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Holmes Group Seeks Closer Ties With Schools

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Washington--A history of uneasy relations between schools and colleges could complicate efforts to create "professional development schools," teachers and teacher educators suggested here at the Holmes Group's annual meeting.

Discussions about the prospects for establishing such collaborative schools--a key element of the Holmes agenda for reforming teacher training--highlighted the consortium's Jan. 29-31 conference.

In an effort to cultivate closer ties between the group and public schools, many of the consortium's 94 member universities invited representatives from their neighboring school districts to attend the gathering.

The proposed professional-development schools, modeled on teaching hospitals used to train doctors, would serve several purposes, the organization's president, Judith E. Lanier, told participants.

Such settings, she said, would serve as "meeting places," where teachers and professors could engage in original research, hold case conferences on students, and "systematically cultivate" thoughtful teaching, through the use of modeling, observation, and feedback.

Ten "case studies" presented during the meeting highlighted collaborative efforts that could lead to the development of such schools.

Universities, for instance, have worked with master teachers to develop experimental teacher-train4ing programs, hired practicing teachers as "clinical faculty," engaged in cooperative research with school personnel, and supported inservice-training programs developed and run by teachers.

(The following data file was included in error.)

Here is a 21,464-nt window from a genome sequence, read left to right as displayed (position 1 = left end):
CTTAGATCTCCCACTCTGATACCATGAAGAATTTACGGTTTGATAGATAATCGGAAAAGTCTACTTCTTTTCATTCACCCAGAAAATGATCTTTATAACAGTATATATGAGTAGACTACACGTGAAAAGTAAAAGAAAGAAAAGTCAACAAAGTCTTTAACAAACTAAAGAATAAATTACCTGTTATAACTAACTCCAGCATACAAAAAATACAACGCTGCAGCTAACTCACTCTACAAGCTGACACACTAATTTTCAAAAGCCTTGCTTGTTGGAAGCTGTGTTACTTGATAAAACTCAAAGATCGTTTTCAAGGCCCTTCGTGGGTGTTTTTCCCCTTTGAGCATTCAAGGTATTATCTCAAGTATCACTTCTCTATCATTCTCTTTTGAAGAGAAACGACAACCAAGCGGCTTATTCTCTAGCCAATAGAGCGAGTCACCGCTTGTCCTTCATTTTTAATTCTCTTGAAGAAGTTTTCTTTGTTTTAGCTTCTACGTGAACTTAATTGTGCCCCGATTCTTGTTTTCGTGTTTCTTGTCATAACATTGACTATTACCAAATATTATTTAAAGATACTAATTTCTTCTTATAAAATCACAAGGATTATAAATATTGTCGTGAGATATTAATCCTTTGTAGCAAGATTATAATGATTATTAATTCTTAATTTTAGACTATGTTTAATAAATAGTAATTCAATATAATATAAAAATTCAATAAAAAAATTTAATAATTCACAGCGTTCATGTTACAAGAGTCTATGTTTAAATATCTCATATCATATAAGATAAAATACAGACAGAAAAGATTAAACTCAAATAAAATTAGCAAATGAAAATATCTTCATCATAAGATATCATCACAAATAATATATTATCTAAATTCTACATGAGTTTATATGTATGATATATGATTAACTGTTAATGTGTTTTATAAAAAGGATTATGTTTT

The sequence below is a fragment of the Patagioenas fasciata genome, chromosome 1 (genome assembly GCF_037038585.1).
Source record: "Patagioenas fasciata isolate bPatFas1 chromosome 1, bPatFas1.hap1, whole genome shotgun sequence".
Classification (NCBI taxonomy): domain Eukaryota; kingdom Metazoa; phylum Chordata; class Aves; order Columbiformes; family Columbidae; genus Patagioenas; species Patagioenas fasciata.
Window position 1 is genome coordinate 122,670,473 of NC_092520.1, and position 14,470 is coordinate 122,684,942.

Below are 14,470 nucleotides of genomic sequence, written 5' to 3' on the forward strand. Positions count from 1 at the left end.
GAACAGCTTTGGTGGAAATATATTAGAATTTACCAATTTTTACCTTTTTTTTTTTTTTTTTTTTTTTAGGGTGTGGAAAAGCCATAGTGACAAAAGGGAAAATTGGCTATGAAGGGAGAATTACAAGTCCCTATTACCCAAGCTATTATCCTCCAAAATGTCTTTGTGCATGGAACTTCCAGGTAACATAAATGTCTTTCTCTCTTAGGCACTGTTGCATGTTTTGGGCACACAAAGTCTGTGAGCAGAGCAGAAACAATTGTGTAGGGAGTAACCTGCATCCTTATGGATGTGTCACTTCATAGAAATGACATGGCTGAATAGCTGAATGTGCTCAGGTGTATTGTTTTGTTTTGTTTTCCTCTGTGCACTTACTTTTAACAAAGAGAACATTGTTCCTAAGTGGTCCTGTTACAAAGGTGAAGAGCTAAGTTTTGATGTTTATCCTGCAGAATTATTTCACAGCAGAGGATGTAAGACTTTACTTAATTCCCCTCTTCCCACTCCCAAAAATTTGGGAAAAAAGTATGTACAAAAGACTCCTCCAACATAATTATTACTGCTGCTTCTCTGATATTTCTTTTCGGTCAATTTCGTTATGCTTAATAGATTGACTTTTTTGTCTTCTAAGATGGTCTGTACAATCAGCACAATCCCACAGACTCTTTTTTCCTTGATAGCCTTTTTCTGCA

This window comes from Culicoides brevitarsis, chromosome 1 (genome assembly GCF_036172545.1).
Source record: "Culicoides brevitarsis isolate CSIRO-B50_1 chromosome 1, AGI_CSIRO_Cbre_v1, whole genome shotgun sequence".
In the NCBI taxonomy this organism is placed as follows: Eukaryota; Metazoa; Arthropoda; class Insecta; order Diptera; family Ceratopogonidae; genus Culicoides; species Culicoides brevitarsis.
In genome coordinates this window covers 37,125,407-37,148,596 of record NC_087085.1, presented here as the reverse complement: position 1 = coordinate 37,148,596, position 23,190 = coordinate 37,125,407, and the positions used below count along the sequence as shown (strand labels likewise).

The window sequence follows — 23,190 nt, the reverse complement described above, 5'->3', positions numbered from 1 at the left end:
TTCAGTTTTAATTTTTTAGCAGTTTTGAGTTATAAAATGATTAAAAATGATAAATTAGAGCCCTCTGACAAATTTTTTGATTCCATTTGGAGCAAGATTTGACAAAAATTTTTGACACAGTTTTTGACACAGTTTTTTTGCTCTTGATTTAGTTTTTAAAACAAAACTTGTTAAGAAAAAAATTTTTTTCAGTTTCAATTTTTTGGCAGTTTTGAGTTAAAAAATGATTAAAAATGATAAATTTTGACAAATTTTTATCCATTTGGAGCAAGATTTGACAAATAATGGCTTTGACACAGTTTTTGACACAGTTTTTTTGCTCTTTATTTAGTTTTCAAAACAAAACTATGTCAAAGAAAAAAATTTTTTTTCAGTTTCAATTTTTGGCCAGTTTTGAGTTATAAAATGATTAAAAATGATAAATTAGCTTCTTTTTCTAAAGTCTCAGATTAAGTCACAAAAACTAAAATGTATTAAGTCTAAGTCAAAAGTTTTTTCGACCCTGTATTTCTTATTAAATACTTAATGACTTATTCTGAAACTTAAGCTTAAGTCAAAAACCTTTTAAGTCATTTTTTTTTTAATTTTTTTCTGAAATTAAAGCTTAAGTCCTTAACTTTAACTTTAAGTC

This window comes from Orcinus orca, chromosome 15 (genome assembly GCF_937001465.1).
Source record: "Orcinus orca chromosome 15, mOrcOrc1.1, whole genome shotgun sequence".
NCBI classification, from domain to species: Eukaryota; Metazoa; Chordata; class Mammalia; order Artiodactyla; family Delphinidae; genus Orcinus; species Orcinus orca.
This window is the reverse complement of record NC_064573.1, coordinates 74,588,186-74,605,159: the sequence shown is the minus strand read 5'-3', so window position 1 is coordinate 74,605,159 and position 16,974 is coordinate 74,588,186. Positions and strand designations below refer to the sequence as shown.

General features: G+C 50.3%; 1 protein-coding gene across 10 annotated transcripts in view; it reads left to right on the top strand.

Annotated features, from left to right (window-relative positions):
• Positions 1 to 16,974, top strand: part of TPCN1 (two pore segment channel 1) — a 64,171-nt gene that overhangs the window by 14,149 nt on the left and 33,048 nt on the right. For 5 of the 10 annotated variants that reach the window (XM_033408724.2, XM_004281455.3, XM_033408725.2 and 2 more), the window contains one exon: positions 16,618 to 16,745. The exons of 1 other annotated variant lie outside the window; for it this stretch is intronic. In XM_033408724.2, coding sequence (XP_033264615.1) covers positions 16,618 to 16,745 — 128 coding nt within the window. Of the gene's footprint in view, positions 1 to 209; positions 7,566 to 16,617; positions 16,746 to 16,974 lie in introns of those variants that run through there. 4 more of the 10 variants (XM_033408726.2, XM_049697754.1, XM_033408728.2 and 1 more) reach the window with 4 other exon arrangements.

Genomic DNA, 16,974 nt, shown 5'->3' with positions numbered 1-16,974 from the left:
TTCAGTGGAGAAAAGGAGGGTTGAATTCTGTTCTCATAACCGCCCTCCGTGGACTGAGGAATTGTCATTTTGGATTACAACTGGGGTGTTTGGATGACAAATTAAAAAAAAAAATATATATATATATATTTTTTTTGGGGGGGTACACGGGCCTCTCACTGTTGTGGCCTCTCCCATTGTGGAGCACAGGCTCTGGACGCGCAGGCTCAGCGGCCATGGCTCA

But both school and university representatives attending the conference suggested that a number of changes would have to occur before schools and colleges could undertake joint ventures as ambitious as professional-development schools.

'Where Is the Give?'

In particular, they noted, teachers will have to overcome their traditional--and often justified--misgivings about university assistance.

"Who changes first? Who changes the most?" asked Betty Pitt, a teacher in the Charlottesville, Va., public schools and a clinical instructor on the faculty at the University of Virginia. "Where is the real give going to be?"

Adam Urbanski, president of the Rochester (N.Y.) Teachers' Association added, "There's a great danger that we'll develop [professional-development schools] for teachers, and then announce what we've developed for them."

Allan Black, coordinator of teacher education at the University of California at Berkeley, noted that when his institution began a school-university partnership several years ago, there was "a lot of evidence from teachers, as a group, that they weren't interested in coming back to the university and being told how to teach. Access and trust," he said, "have been more important than gross resources" in developing a sound working relationship.

Time To Think

Finding time for teachers to engage in the same kind of reflection and inquiry that university faculty members take for granted is also a problem, conference participants said.

University people "feel like they have all the time in the world to think," said Ann Lieberman, executive director of the Puget Sound Educational Consortium in Seattle and professor of education at the University of Washington. But practicing teachers, she noted, "feel like they don't have two seconds."